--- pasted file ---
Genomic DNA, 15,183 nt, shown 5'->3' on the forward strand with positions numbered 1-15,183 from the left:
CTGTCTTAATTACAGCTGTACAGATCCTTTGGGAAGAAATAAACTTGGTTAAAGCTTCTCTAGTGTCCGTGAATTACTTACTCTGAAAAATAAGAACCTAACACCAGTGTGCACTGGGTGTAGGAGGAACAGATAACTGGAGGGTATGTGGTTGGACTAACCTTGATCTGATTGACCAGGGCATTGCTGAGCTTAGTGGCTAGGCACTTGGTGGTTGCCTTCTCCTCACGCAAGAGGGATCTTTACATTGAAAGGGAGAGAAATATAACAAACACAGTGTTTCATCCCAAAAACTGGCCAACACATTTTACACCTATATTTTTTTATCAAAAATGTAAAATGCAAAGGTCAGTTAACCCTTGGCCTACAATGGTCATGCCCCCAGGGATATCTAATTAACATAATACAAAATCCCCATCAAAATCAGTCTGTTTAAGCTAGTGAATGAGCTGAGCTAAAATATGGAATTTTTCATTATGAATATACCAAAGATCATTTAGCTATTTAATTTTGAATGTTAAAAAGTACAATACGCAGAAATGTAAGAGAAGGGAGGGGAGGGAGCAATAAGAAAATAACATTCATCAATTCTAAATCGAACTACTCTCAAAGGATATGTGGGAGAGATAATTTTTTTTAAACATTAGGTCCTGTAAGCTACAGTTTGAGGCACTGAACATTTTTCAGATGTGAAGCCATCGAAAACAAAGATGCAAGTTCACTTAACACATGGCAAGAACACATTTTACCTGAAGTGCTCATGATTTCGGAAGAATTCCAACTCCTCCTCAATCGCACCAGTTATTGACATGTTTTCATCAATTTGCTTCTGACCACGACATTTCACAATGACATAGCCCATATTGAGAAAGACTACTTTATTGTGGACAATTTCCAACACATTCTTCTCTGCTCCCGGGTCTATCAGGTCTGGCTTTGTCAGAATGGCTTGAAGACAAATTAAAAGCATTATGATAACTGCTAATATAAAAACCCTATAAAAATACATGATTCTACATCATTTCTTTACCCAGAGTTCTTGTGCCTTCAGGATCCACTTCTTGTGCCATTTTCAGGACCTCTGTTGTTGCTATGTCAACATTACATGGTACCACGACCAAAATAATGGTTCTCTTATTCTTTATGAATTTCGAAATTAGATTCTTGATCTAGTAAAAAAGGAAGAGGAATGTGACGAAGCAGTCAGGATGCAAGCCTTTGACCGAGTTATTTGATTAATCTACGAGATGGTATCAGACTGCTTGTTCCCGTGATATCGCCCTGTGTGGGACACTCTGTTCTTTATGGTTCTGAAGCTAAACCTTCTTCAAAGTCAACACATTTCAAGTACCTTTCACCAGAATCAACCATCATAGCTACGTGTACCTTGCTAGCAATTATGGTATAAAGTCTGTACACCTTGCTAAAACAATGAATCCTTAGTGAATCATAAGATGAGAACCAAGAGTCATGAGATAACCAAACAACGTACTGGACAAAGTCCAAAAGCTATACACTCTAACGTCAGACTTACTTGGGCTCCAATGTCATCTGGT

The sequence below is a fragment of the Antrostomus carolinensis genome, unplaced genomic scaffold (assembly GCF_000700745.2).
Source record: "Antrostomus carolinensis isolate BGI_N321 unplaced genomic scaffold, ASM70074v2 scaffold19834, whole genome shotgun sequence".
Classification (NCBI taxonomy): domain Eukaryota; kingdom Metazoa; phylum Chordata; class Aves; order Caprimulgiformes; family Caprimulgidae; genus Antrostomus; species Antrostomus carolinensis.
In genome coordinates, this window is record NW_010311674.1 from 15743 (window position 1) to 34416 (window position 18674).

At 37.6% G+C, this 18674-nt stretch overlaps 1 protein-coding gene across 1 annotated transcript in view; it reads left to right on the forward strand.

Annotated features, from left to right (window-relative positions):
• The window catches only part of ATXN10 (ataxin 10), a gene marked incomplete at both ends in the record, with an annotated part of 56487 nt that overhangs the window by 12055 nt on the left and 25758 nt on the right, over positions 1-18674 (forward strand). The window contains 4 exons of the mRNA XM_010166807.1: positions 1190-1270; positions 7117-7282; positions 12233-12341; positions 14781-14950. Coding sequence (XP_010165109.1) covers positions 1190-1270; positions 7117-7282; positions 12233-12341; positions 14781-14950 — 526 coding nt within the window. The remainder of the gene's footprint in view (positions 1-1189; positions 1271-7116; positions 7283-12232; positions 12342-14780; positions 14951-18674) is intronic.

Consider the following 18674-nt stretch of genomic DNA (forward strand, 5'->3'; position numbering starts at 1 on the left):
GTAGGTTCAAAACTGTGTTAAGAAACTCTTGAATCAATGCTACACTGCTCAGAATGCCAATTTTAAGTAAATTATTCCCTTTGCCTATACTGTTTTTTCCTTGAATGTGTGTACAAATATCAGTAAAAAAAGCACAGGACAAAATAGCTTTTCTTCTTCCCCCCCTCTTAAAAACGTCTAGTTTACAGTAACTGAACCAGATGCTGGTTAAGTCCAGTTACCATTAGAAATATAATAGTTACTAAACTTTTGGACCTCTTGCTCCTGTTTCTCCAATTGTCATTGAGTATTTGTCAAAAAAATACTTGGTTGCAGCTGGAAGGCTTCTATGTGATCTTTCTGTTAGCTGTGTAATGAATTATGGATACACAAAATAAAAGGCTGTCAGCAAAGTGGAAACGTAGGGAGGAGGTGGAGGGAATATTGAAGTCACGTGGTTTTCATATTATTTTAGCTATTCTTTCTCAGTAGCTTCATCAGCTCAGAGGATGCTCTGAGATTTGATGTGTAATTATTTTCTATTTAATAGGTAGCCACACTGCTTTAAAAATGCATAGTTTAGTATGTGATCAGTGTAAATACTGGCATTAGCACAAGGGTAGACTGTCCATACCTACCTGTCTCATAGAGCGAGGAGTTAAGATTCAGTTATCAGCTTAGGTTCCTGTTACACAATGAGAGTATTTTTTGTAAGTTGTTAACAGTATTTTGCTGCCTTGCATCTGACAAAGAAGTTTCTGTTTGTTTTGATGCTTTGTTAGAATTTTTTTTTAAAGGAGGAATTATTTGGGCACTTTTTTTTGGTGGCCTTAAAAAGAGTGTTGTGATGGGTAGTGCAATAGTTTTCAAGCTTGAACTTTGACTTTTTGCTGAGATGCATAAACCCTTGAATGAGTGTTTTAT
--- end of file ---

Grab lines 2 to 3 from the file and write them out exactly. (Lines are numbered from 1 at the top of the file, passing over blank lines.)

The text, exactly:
CTGTCTTAATTACAGCTGTACAGATCCTTTGGGAAGAAATAAACTTGGTTAAAGCTTCTCTAGTGTCCGTGAATTACTTACTCTGAAAAATAAGAACCTAACACCAGTGTGCACTGGGTGTAGGAGGAACAGATAACTGGAGGGTATGTGGTTGGACTAACCTTGATCTGATTGACCAGGGCATTGCTGAGCTTAGTGGCTAGGCACTTGGTGGTTGCCTTCTCCTCACGCAAGAGGGATCTTTACATTGAAAGGGAGAGAAATATAACAAACACAGTGTTTCATCCCAAAAACTGGCCAACACATTTTACACCTATATTTTTTTATCAAAAATGTAAAATGCAAAGGTCAGTTAACCCTTGGCCTACAATGGTCATGCCCCCAGGGATATCTAATTAACATAATACAAAATCCCCATCAAAATCAGTCTGTTTAAGCTAGTGAATGAGCTGAGCTAAAATATGGAATTTTTCATTATGAATATACCAAAGATCATTTAGCTATTTAATTTTGAATGTTAAAAAGTACAATACGCAGAAATGTAAGAGAAGGGAGGGGAGGGAGCAATAAGAAAATAACATTCATCAATTCTAAATCGAACTACTCTCAAAGGATATGTGGGAGAGATAATTTTTTTTAAACATTAGGTCCTGTAAGCTACAGTTTGAGGCACTGAACATTTTTCAGATGTGAAGCCATCGAAAACAAAGATGCAAGTTCACTTAACACATGGCAAGAACACATTTTACCTGAAGTGCTCATGATTTCGGAAGAATTCCAACTCCTCCTCAATCGCACCAGTTATTGACATGTTTTCATCAATTTGCTTCTGACCACGACATTTCACAATGACATAGCCCATATTGAGAAAGACTACTTTATTGTGGACAATTTCCAACACATTCTTCTCTGCTCCCGGGTCTATCAGGTCTGGCTTTGTCAGAATGGCTTGAAGACAAATTAAAAGCATTATGATAACTGCTAATATAAAAACCCTATAAAAATACATGATTCTACATCATTTCTTTACCCAGAGTTCTTGTGCCTTCAGGATCCACTTCTTGTGCCATTTTCAGGACCTCTGTTGTTGCTATGTCAACATTACATGGTACCACGACCAAAATAATGGTTCTCTTATTCTTTATGAATTTCGAAATTAGATTCTTGATCTAGTAAAAAAGGAAGAGGAATGTGACGAAGCAGTCAGGATGCAAGCCTTTGACCGAGTTATTTGATTAATCTACGAGATGGTATCAGACTGCTTGTTCCCGTGATATCGCCCTGTGTGGGACACTCTGTTCTTTATGGTTCTGAAGCTAAACCTTCTTCAAAGTCAACACATTTCAAGTACCTTTCACCAGAATCAACCATCATAGCTACGTGTACCTTGCTAGCAATTATGGTATAAAGTCTGTACACCTTGCTAAAACAATGAATCCTTAGTGAATCATAAGATGAGAACCAAGAGTCATGAGATAACCAAACAACGTACTGGACAAAGTCCAAAAGCTATACACTCTAACGTCAGACTTACTTGGGCTCCAATGTCATCTGGT

The sequence below is a fragment of the Antrostomus carolinensis genome, unplaced genomic scaffold (assembly GCF_000700745.2).